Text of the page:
From the map scale to the microscale, I am interested in the kinematics and strain geometry of geologic systems, including the emplacement of structural domes, the localization of deformation in shear zones, and the way progressive deformation can lead to evolving structures.
My primary methods of investigation include field mapping, anisotropy of magnetic susceptibility (AMS), and electron backscatter diffraction (EBSD). For each of these data types, my approach to analysis emphasizes the quantification of uncertainty and rigorous statistical techniques. I am interested in developing new quantitative methods that provide a link between empirical structural geology with companion theoretical fields such as numerical modeling.
East Pilbara Research Team
This summer I was joined in the field by two Geoscience majors from UW Madison, Casey and Rex. The three of us spent six weeks mapping large scale folds in the Warrawoona syncline, and Rex and Casey will be doing independent studies and eventually senior theses focusing on different parts of these folded sequences. I also spent six weeks in the field with Ross Solerno, a PhD student at Washington State in Jeffrey Vervoort's geochemistry lab.
The Pilbara Craton
Since 2016, we have been studying the boundary kinematics and internal structure of the Mt Edgar granitic complex, one of several 50 km-scale structural domes in the Paleoarchean East Pilbara block of the Pilbara craton. These large domes are separated by synformal belts of a very thick coeval supracrustal sequence of volcanics and sedimentary rocks. The East Pilbara block has been pointed to as a the type locality of a pre-plate tectonics process, but this hypothesis is a matter of ongoing debate. We are looking at the kinematics of the sheared boundary between the Mt Edgar granitic complex and the greenstone belt using microstructural analysis by Electron Backscatter Diffraction (EBSD). We are also conducting a magnetic fabrics of the weakly deformed granitoids within the Mt Edgar granitic complex using Anisotropy of Magnetic Susceptibility (AMS).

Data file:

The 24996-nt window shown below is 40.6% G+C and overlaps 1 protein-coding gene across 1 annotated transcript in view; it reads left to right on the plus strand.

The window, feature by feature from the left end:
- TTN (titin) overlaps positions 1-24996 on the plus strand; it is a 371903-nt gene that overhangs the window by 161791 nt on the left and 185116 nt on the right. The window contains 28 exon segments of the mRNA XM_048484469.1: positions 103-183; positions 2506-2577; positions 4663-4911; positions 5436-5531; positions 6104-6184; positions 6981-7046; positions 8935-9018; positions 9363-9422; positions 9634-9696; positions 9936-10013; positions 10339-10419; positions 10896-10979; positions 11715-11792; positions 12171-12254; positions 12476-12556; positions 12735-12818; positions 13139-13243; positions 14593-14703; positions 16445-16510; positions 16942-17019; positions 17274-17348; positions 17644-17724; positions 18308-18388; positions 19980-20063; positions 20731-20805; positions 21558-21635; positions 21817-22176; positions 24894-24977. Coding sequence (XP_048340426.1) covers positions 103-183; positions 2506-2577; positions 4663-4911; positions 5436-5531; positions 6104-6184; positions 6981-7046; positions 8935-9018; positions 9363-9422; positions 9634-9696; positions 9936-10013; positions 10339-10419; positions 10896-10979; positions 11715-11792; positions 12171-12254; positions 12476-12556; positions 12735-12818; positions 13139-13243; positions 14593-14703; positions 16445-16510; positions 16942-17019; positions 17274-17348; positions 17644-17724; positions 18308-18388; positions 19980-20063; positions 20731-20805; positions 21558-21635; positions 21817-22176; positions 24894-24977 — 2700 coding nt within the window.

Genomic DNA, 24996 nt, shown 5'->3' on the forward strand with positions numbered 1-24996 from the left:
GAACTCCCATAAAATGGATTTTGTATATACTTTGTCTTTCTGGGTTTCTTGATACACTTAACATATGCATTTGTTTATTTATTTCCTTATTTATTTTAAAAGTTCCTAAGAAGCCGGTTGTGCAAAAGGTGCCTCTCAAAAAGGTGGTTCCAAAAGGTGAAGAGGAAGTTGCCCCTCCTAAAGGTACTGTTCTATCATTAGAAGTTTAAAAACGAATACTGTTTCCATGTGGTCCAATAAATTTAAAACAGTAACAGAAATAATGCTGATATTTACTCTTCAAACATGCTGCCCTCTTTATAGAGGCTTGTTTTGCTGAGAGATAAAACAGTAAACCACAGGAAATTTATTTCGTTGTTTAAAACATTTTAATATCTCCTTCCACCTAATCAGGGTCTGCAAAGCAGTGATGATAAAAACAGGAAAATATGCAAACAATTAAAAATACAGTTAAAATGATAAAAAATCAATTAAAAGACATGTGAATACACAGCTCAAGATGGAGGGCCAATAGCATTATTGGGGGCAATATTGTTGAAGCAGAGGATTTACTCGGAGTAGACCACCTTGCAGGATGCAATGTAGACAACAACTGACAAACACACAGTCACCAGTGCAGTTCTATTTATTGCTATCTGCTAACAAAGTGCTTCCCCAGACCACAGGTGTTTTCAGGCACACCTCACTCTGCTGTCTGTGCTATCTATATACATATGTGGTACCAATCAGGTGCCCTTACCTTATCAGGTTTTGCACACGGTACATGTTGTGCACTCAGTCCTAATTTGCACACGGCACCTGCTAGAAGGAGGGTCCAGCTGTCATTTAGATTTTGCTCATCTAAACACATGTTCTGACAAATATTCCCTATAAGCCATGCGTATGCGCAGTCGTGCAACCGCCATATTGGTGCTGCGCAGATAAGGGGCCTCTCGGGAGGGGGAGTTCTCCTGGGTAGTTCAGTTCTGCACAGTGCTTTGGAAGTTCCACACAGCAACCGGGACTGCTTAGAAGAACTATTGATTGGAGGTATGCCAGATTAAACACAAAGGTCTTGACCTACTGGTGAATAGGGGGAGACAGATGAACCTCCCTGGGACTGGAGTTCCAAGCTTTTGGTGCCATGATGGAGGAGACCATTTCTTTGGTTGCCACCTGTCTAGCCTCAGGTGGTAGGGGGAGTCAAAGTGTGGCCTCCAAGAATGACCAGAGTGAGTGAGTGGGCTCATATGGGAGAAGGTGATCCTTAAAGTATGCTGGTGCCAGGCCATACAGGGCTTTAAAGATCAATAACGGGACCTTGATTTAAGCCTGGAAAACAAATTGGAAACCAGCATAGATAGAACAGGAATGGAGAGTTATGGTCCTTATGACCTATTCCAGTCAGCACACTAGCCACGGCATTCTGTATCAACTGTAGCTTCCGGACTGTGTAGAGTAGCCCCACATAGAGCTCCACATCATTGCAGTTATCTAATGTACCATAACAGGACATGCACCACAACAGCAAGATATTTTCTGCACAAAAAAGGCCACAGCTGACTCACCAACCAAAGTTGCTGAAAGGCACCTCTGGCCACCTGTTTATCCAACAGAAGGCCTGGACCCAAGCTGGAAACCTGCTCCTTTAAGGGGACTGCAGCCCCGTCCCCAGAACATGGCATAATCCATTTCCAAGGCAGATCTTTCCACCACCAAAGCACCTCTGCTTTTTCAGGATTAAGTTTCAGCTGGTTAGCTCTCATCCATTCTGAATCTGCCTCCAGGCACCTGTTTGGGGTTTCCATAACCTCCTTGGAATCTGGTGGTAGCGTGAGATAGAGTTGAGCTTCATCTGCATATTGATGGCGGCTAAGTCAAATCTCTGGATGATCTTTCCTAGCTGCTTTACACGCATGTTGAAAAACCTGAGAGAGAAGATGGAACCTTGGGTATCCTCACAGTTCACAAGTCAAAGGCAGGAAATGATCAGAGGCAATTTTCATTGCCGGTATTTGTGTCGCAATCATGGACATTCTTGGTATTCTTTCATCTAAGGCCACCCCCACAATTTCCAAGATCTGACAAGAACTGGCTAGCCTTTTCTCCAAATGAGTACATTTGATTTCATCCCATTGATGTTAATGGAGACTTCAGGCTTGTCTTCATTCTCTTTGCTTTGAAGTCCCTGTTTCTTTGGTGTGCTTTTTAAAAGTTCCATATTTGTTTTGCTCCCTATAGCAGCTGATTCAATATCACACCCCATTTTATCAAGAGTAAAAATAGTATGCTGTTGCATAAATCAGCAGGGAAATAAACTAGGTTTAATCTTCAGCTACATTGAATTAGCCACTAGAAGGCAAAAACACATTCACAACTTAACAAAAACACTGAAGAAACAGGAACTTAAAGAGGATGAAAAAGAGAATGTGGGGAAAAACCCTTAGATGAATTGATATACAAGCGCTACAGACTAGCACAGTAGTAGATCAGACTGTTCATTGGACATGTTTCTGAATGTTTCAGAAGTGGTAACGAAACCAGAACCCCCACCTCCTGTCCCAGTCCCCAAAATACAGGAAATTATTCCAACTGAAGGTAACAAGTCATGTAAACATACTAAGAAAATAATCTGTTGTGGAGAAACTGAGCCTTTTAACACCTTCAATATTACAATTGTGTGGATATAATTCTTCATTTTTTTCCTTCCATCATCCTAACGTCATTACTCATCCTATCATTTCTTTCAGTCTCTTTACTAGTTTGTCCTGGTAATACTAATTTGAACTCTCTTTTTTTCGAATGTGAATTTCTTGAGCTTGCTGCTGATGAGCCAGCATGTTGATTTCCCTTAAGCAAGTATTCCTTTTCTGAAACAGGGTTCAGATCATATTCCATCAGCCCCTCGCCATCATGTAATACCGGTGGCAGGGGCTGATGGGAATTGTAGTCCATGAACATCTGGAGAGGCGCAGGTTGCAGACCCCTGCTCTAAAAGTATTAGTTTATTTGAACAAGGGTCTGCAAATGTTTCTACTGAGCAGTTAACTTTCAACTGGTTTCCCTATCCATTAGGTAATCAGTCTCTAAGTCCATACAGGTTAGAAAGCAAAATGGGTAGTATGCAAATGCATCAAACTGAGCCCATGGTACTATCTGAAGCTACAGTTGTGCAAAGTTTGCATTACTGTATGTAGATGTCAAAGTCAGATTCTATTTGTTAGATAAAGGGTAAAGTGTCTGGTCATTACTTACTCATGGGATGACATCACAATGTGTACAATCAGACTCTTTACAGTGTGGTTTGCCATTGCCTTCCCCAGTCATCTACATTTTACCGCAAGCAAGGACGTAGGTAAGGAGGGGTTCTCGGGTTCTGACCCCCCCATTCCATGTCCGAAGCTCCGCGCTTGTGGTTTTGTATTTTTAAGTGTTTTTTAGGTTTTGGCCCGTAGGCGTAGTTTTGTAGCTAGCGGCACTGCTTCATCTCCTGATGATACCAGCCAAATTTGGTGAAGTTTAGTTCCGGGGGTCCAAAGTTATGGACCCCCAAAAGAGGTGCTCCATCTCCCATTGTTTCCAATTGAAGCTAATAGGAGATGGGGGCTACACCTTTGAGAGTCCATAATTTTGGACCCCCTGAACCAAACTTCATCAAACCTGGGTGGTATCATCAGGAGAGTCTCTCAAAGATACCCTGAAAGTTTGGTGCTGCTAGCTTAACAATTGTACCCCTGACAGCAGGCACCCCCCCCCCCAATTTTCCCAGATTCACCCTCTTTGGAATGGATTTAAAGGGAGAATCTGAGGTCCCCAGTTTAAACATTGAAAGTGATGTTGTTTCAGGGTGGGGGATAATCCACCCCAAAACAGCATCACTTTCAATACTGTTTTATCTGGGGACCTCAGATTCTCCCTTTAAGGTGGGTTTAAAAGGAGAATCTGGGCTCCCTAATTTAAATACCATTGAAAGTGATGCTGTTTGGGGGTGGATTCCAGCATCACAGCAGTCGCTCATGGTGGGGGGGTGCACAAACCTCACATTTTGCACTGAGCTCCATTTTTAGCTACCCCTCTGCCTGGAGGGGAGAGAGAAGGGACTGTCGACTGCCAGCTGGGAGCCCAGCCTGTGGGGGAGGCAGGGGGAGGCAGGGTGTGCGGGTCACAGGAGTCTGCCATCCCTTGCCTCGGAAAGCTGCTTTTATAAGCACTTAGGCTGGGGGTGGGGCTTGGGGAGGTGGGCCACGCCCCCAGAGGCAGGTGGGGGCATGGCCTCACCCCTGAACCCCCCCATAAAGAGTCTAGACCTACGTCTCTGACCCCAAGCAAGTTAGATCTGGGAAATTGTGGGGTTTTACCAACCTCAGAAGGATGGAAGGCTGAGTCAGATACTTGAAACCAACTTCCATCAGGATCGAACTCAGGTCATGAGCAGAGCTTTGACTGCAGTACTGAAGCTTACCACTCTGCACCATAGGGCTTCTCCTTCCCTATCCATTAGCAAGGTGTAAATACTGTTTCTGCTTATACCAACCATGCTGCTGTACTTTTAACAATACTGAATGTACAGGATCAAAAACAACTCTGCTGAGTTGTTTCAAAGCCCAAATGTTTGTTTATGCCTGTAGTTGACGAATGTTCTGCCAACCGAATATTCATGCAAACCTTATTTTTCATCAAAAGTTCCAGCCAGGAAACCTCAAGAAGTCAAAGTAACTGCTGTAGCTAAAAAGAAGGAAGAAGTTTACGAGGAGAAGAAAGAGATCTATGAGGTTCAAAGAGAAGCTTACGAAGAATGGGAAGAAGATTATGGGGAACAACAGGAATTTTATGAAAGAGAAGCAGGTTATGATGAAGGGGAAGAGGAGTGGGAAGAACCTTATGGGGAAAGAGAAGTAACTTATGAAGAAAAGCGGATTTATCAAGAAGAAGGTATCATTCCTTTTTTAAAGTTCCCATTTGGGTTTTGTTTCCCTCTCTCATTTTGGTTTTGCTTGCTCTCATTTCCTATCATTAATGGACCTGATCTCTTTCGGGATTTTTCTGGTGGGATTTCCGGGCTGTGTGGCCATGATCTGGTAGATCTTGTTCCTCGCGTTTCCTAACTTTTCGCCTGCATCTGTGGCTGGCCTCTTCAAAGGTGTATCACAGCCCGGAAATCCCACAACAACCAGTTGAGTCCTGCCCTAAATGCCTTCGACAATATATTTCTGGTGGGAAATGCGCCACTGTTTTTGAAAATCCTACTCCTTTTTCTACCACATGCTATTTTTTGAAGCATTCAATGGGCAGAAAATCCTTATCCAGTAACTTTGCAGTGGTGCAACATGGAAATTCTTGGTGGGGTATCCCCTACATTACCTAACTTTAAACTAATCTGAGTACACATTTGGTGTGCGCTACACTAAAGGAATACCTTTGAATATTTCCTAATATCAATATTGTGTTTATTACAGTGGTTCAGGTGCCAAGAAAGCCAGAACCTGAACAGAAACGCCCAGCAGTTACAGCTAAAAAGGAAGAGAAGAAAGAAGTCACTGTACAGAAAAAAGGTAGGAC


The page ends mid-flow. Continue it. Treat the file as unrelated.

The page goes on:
I also work on the statistical treatment of high-dimensional structural geology data (like foliation-lineation pairs, strain ellipsoids), primarily with Joshua Davis at Carleton College. The advent of methods and tools for analyzing structural geology data statistically nicely coincides with a trend towards larger datasets, especially as new databases come online.
The structural geology community is in the middle of an exciting shift towards using statistical techniques to get more out of complex datasets, and recently developed techniques and software tools are making it possible to treat high-dimensional data holistically. My goal is to use these new statistical and software tools to push the boundaries of how structural geologists use statistics, and to allow others to do the same by publishing my R scripts on this website.